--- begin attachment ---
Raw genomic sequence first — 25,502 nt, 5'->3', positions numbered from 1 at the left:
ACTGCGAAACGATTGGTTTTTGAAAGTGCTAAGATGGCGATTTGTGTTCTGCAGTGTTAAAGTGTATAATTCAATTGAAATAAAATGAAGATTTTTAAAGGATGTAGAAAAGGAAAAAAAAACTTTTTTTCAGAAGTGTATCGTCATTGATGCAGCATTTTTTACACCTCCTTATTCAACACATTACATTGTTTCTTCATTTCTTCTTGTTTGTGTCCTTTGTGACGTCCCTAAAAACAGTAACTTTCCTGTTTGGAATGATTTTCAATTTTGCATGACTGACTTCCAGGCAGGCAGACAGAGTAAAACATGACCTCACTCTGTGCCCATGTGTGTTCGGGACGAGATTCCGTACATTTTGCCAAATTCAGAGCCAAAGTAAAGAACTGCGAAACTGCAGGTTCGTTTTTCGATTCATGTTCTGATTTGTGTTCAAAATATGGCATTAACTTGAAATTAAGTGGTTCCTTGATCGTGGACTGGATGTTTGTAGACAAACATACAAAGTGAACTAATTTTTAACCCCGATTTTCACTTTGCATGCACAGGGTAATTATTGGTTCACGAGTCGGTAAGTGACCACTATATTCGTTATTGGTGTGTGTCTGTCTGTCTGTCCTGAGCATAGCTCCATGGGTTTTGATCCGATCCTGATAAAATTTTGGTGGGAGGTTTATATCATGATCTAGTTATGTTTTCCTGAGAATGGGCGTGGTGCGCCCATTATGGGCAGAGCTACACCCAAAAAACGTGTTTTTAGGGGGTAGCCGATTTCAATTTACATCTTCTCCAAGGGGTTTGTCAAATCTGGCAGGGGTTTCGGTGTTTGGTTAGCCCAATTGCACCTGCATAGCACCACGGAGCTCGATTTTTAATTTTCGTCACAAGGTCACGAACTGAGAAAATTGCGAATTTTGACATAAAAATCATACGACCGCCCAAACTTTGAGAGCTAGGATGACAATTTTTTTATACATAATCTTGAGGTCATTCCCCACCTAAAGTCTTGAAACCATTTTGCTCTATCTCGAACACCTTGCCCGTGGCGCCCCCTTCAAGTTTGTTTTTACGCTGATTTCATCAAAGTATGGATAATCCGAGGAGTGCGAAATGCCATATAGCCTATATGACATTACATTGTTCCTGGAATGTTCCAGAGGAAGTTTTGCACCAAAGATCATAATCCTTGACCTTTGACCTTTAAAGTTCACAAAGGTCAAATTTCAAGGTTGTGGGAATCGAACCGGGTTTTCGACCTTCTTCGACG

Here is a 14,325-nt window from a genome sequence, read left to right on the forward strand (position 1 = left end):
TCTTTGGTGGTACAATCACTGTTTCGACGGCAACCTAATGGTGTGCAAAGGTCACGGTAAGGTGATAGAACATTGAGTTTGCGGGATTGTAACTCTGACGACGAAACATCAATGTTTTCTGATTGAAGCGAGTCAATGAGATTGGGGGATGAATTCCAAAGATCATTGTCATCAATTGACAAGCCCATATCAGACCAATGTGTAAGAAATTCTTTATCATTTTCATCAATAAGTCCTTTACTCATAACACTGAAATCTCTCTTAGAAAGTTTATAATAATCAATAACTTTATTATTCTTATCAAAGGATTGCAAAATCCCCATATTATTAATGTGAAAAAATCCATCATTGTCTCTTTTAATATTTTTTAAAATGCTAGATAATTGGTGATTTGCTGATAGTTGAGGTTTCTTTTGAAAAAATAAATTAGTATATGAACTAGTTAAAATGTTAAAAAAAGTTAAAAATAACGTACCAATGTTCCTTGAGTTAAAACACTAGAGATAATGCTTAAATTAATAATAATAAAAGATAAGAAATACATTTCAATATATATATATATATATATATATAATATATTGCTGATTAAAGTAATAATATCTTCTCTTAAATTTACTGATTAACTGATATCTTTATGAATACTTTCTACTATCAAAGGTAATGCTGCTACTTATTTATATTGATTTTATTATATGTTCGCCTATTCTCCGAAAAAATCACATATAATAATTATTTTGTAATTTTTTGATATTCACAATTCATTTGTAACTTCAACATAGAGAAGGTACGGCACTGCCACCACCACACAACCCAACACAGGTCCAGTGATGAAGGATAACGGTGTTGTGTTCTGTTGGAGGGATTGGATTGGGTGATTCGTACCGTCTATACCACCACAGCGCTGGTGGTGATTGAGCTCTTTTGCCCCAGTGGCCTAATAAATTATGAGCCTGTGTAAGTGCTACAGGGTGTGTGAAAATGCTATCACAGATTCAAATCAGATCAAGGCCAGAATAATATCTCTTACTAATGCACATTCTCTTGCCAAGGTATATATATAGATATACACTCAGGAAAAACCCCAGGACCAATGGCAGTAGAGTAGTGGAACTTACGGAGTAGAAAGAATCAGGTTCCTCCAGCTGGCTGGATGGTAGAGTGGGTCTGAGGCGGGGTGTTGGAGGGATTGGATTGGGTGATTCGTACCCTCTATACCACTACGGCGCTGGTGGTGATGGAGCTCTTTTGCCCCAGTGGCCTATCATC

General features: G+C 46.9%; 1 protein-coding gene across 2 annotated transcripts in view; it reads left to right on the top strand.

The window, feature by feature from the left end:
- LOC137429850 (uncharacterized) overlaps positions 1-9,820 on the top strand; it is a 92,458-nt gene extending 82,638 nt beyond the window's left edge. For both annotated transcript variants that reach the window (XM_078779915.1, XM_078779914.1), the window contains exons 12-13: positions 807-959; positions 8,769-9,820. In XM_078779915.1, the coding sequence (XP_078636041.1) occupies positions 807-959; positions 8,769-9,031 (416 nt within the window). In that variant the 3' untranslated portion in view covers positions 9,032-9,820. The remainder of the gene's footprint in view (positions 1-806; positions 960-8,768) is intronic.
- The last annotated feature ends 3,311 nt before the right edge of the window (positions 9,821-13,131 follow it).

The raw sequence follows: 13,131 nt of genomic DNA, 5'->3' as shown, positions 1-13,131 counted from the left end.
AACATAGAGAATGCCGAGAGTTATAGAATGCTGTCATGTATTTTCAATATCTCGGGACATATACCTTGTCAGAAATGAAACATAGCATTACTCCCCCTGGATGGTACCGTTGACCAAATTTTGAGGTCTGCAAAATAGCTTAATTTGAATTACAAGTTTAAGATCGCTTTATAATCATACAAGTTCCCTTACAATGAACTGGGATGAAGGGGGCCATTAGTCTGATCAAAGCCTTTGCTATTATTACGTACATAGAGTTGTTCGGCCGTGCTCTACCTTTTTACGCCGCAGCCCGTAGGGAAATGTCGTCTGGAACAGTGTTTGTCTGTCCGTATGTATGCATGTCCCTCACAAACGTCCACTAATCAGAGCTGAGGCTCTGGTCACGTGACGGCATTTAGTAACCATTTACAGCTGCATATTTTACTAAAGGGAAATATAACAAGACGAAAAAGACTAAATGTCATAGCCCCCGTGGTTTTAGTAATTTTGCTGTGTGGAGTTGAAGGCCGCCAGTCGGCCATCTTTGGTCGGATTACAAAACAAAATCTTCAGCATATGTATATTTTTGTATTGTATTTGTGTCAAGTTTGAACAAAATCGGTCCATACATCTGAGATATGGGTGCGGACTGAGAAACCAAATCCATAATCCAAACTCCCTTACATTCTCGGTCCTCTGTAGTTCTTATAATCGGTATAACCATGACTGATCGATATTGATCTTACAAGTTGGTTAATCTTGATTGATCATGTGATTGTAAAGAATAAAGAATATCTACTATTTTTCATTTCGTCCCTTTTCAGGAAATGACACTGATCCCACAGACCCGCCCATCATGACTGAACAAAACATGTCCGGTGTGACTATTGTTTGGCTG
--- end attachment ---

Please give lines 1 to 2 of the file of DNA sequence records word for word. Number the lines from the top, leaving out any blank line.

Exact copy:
Raw genomic sequence first — 25,502 nt, 5'->3', positions numbered from 1 at the left:
ACTGCGAAACGATTGGTTTTTGAAAGTGCTAAGATGGCGATTTGTGTTCTGCAGTGTTAAAGTGTATAATTCAATTGAAATAAAATGAAGATTTTTAAAGGATGTAGAAAAGGAAAAAAAAACTTTTTTTCAGAAGTGTATCGTCATTGATGCAGCATTTTTTACACCTCCTTATTCAACACATTACATTGTTTCTTCATTTCTTCTTGTTTGTGTCCTTTGTGACGTCCCTAAAAACAGTAACTTTCCTGTTTGGAATGATTTTCAATTTTGCATGACTGACTTCCAGGCAGGCAGACAGAGTAAAACATGACCTCACTCTGTGCCCATGTGTGTTCGGGACGAGATTCCGTACATTTTGCCAAATTCAGAGCCAAAGTAAAGAACTGCGAAACTGCAGGTTCGTTTTTCGATTCATGTTCTGATTTGTGTTCAAAATATGGCATTAACTTGAAATTAAGTGGTTCCTTGATCGTGGACTGGATGTTTGTAGACAAACATACAAAGTGAACTAATTTTTAACCCCGATTTTCACTTTGCATGCACAGGGTAATTATTGGTTCACGAGTCGGTAAGTGACCACTATATTCGTTATTGGTGTGTGTCTGTCTGTCTGTCCTGAGCATAGCTCCATGGGTTTTGATCCGATCCTGATAAAATTTTGGTGGGAGGTTTATATCATGATCTAGTTATGTTTTCCTGAGAATGGGCGTGGTGCGCCCATTATGGGCAGAGCTACACCCAAAAAACGTGTTTTTAGGGGGTAGCCGATTTCAATTTACATCTTCTCCAAGGGGTTTGTCAAATCTGGCAGGGGTTTCGGTGTTTGGTTAGCCCAATTGCACCTGCATAGCACCACGGAGCTCGATTTTTAATTTTCGTCACAAGGTCACGAACTGAGAAAATTGCGAATTTTGACATAAAAATCATACGACCGCCCAAACTTTGAGAGCTAGGATGACAATTTTTTTATACATAATCTTGAGGTCATTCCCCACCTAAAGTCTTGAAACCATTTTGCTCTATCTCGAACACCTTGCCCGTGGCGCCCCCTTCAAGTTTGTTTTTACGCTGATTTCATCAAAGTATGGATAATCCGAGGAGTGCGAAATGCCATATAGCCTATATGACATTACATTGTTCCTGGAATGTTCCAGAGGAAGTTTTGCACCAAAGATCATAATCCTTGACCTTTGACCTTTAAAGTTCACAAAGGTCAAATTTCAAGGTTGTGGGAATCGAACCGGGTTTTCGACCTTCTTCGACG